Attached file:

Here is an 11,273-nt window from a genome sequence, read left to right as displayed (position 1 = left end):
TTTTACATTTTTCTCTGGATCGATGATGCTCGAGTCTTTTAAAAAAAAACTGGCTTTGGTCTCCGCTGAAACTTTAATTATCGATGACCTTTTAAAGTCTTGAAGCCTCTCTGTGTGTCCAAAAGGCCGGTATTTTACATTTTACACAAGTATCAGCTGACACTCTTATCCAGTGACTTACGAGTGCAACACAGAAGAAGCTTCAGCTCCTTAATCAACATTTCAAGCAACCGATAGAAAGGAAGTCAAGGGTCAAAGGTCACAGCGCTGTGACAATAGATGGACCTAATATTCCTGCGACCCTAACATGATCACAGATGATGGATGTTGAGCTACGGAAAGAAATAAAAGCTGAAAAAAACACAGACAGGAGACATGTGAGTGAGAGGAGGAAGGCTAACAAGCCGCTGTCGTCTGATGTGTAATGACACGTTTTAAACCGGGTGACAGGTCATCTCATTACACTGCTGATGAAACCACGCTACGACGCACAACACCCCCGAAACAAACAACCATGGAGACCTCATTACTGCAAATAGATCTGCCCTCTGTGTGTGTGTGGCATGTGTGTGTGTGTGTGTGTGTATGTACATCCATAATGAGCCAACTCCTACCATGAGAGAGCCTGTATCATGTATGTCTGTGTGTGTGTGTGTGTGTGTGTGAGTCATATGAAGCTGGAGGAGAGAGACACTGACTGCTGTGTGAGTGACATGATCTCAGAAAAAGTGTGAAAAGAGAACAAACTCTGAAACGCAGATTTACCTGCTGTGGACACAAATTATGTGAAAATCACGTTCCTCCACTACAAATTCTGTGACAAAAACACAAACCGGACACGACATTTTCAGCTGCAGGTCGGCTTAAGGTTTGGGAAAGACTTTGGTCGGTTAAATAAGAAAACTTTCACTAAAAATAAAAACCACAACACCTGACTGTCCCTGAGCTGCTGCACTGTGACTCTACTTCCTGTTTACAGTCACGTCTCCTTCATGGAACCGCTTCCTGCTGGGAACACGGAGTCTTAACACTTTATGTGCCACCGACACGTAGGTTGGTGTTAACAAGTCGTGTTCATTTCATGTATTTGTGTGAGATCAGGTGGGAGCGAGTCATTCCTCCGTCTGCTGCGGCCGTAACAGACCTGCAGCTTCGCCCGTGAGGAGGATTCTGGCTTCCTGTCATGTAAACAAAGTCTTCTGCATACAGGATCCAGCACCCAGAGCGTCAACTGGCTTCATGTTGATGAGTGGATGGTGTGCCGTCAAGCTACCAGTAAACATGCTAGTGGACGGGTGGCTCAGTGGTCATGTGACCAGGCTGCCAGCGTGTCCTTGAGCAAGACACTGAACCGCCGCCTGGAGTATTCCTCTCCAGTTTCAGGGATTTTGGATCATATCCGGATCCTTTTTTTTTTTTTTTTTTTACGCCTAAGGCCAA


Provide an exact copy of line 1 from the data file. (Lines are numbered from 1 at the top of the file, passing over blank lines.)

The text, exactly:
Here is an 11,273-nt window from a genome sequence, read left to right as displayed (position 1 = left end):